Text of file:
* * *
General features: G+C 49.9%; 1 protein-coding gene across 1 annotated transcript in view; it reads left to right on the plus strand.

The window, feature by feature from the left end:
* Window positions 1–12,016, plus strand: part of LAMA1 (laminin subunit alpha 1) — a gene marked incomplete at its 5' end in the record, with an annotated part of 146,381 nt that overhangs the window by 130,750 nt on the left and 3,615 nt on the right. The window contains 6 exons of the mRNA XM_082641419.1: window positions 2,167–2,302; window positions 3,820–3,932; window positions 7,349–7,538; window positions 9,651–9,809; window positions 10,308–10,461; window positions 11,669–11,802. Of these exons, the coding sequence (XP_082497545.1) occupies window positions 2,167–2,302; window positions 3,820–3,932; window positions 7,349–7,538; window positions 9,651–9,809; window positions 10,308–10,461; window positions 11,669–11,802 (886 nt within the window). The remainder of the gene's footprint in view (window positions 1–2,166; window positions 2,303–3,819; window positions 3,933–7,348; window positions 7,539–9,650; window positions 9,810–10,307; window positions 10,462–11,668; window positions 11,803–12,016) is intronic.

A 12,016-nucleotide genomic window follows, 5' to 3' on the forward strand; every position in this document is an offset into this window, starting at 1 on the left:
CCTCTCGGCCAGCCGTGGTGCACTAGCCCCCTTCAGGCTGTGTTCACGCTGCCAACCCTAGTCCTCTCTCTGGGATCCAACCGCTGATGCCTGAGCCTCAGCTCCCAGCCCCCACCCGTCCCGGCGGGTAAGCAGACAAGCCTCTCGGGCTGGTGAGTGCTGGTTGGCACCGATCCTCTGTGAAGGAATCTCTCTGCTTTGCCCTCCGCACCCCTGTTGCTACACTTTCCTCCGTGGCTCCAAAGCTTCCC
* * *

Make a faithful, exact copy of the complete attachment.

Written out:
General features: G+C 49.9%; 1 protein-coding gene across 1 annotated transcript in view; it reads left to right on the plus strand.

The window, feature by feature from the left end:
* Window positions 1–12,016, plus strand: part of LAMA1 (laminin subunit alpha 1) — a gene marked incomplete at its 5' end in the record, with an annotated part of 146,381 nt that overhangs the window by 130,750 nt on the left and 3,615 nt on the right. The window contains 6 exons of the mRNA XM_082641419.1: window positions 2,167–2,302; window positions 3,820–3,932; window positions 7,349–7,538; window positions 9,651–9,809; window positions 10,308–10,461; window positions 11,669–11,802. Of these exons, the coding sequence (XP_082497545.1) occupies window positions 2,167–2,302; window positions 3,820–3,932; window positions 7,349–7,538; window positions 9,651–9,809; window positions 10,308–10,461; window positions 11,669–11,802 (886 nt within the window). The remainder of the gene's footprint in view (window positions 1–2,166; window positions 2,303–3,819; window positions 3,933–7,348; window positions 7,539–9,650; window positions 9,810–10,307; window positions 10,462–11,668; window positions 11,803–12,016) is intronic.

A 12,016-nucleotide genomic window follows, 5' to 3' on the forward strand; every position in this document is an offset into this window, starting at 1 on the left:
CCTCTCGGCCAGCCGTGGTGCACTAGCCCCCTTCAGGCTGTGTTCACGCTGCCAACCCTAGTCCTCTCTCTGGGATCCAACCGCTGATGCCTGAGCCTCAGCTCCCAGCCCCCACCCGTCCCGGCGGGTAAGCAGACAAGCCTCTCGGGCTGGTGAGTGCTGGTTGGCACCGATCCTCTGTGAAGGAATCTCTCTGCTTTGCCCTCCGCACCCCTGTTGCTACACTTTCCTCCGTGGCTCCAAAGCTTCCC